• Teach effective notetaking techniques and make students take their own notes. Remember, the only value of notes is for review and repetition. They can not be that if they are never looked at. The notes must be in a form that supports these functions and must compel review.

 

 

 

 

 

It's all a bit like being in fishbowl

  • Motivation support
    • Construct set ups which:
      • Anticipate negative reactions
      • Provide alternative choices
      • Benefits for participation in this method - what happens if ...
      • Consequences of not participating in this method - what happens if not
      • Providing a time frame
      • What to do if ...
    • Motivate participation in on-line tasks
    • Motivate participation in off-line tasks, provide triggers to remember
    • Look for violations of core motivation strategies (i.e. driving the learner to avoid or abandon)
    • Look for good use of core motivation strategies (i.e. driving the learner toward attention, participation, action)
    • Look for bungled opportunities to motivate
    • Compel the participant to take small initial actions which are daunting, challenging, confusing and frustrating. Neutralise the impact of these types of experiences to de-motivate.
    • Compel repetitive actions necessary for learning. Neutralise the impact of these types of experiences to de-motivate.

     

  • Understand the subjective experience of learning for the participant.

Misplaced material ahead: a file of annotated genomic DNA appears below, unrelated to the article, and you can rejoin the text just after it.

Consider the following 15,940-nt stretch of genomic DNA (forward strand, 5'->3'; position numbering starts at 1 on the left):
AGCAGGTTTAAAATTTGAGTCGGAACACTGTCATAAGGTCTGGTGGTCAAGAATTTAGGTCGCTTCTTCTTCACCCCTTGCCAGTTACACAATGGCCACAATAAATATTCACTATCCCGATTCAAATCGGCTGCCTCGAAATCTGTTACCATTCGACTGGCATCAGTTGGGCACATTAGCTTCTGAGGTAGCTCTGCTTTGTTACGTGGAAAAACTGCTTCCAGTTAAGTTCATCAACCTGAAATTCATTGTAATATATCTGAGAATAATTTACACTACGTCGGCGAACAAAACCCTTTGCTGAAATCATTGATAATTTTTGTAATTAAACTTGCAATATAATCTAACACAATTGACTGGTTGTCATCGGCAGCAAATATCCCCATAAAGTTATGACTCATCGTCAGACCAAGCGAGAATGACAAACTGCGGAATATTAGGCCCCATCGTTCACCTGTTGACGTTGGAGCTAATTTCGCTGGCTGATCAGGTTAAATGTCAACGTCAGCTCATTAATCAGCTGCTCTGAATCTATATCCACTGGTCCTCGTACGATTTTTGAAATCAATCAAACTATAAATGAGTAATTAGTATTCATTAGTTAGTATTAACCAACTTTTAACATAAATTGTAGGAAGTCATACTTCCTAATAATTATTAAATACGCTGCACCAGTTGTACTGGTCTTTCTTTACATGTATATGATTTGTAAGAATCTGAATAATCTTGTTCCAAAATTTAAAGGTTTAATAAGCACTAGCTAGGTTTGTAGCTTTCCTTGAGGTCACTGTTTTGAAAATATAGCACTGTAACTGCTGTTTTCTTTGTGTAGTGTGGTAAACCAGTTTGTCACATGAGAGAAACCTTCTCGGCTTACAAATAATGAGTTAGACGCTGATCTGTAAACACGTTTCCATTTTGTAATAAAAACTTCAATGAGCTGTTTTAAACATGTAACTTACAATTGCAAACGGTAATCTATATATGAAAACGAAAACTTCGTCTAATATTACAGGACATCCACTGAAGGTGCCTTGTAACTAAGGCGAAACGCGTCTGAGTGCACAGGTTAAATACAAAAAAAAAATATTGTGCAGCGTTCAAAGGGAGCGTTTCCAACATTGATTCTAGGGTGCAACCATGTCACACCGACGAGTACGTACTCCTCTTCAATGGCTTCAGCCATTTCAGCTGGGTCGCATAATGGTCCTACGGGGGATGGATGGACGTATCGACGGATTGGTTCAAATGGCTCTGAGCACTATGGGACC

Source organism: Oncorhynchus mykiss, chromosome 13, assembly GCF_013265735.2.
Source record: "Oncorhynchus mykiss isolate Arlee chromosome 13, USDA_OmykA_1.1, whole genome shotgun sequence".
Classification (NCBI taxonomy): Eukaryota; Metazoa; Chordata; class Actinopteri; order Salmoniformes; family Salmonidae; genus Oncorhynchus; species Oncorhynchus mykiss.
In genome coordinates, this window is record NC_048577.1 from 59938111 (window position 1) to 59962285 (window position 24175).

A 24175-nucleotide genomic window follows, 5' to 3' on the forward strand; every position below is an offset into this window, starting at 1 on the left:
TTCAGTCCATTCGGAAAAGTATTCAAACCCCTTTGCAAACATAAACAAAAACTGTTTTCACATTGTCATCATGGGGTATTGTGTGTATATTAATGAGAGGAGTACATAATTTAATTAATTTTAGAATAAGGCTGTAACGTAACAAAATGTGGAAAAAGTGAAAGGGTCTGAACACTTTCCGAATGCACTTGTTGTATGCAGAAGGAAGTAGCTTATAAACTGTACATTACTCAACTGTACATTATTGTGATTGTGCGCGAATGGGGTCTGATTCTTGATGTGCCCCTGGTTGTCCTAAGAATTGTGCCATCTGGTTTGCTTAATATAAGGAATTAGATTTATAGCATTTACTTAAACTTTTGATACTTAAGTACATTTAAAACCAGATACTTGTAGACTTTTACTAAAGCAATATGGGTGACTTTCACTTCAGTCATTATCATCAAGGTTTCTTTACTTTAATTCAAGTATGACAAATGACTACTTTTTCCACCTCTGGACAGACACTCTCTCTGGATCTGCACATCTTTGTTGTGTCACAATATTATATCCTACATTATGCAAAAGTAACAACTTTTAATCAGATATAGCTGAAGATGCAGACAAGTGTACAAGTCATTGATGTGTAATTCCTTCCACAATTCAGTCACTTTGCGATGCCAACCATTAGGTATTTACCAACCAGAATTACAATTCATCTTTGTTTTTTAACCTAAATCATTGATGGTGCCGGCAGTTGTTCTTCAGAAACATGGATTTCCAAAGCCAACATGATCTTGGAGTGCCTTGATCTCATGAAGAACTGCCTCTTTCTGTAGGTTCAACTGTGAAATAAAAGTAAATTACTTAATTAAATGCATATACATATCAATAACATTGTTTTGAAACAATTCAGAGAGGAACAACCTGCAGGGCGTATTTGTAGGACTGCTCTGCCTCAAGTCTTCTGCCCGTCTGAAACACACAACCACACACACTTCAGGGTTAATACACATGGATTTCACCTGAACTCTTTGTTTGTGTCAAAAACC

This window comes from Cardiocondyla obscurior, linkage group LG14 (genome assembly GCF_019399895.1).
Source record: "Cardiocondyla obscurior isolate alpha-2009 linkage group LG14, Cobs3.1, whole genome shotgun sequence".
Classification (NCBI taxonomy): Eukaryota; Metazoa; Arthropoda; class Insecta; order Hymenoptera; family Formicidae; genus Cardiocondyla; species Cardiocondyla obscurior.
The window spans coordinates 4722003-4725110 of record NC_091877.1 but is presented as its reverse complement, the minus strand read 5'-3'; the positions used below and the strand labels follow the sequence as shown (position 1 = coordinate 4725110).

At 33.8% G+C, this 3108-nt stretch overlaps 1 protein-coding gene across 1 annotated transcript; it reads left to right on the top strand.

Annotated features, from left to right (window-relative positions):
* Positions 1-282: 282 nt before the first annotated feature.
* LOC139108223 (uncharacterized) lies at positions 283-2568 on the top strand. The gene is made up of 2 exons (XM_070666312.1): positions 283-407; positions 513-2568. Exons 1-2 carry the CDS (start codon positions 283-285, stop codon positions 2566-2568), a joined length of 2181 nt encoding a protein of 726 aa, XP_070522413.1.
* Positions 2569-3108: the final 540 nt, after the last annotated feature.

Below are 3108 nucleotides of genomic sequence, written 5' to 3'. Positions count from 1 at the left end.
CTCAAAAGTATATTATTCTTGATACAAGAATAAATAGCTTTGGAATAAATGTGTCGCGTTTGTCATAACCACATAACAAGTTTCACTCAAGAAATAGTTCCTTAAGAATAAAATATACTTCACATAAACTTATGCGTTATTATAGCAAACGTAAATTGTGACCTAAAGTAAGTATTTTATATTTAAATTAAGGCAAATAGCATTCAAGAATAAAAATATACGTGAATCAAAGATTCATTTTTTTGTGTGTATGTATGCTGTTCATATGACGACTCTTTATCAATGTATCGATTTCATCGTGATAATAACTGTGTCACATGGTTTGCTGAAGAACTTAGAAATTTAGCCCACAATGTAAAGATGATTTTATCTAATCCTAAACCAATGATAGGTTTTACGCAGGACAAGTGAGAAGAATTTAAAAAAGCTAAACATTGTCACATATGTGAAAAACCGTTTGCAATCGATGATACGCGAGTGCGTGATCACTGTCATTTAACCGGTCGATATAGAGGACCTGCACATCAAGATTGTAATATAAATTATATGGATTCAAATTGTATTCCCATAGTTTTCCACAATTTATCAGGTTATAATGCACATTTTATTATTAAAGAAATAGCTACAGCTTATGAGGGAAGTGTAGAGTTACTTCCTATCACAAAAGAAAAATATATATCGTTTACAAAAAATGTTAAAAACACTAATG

• Pace the range of negative emotions and unpleasant feelings triggered by the learning activities
    • Analyse the antecedents to these negative emotions and unpleasant feelings.
      • Pace personality factors, different types will have different responses to the same stimuli
        • I/We violations
        • Sensation-seeking violations
        • Jung's types
      • Features of the environment
      • Features of the method of delivery
      • Features of tasking
      • Features of evaluation
      • Features of feedback
      • Features of unfamiliarity and uncertainty

       

  • Understand the nature of human coping mechanisms in the face of negative emotions and unpleasant features to accurately interpret their behaviour.
  • Understand that a course that 'looks' good has nothing to do with a course that holds the participants attention and compels them to do learning activities.